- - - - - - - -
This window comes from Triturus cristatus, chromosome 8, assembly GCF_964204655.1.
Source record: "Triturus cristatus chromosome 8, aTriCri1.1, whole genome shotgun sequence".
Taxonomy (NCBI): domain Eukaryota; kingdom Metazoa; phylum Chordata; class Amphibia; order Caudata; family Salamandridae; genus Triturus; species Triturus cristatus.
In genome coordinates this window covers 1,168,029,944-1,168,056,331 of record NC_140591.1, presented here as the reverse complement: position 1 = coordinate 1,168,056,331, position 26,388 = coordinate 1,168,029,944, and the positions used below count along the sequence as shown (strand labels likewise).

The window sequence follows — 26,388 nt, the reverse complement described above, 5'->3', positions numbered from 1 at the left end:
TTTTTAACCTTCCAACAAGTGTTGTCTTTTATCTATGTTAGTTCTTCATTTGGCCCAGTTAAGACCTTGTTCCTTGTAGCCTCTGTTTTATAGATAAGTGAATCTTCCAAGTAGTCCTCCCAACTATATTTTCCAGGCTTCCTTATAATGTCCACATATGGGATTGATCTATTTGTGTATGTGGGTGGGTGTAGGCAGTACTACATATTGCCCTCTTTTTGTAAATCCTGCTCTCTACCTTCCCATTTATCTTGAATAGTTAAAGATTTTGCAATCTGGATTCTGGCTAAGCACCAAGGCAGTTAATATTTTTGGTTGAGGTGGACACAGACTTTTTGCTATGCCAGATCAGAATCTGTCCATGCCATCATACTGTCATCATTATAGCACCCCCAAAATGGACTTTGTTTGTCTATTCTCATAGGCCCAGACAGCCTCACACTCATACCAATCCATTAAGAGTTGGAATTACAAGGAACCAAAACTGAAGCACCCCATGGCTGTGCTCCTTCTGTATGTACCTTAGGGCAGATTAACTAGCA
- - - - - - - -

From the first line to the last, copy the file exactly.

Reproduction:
This window comes from Triturus cristatus, chromosome 8, assembly GCF_964204655.1.
Source record: "Triturus cristatus chromosome 8, aTriCri1.1, whole genome shotgun sequence".
Taxonomy (NCBI): domain Eukaryota; kingdom Metazoa; phylum Chordata; class Amphibia; order Caudata; family Salamandridae; genus Triturus; species Triturus cristatus.
In genome coordinates this window covers 1,168,029,944-1,168,056,331 of record NC_140591.1, presented here as the reverse complement: position 1 = coordinate 1,168,056,331, position 26,388 = coordinate 1,168,029,944, and the positions used below count along the sequence as shown (strand labels likewise).

The window sequence follows — 26,388 nt, the reverse complement described above, 5'->3', positions numbered from 1 at the left end:
TTTTTAACCTTCCAACAAGTGTTGTCTTTTATCTATGTTAGTTCTTCATTTGGCCCAGTTAAGACCTTGTTCCTTGTAGCCTCTGTTTTATAGATAAGTGAATCTTCCAAGTAGTCCTCCCAACTATATTTTCCAGGCTTCCTTATAATGTCCACATATGGGATTGATCTATTTGTGTATGTGGGTGGGTGTAGGCAGTACTACATATTGCCCTCTTTTTGTAAATCCTGCTCTCTACCTTCCCATTTATCTTGAATAGTTAAAGATTTTGCAATCTGGATTCTGGCTAAGCACCAAGGCAGTTAATATTTTTGGTTGAGGTGGACACAGACTTTTTGCTATGCCAGATCAGAATCTGTCCATGCCATCATACTGTCATCATTATAGCACCCCCAAAATGGACTTTGTTTGTCTATTCTCATAGGCCCAGACAGCCTCACACTCATACCAATCCATTAAGAGTTGGAATTACAAGGAACCAAAACTGAAGCACCCCATGGCTGTGCTCCTTCTGTATGTACCTTAGGGCAGATTAACTAGCA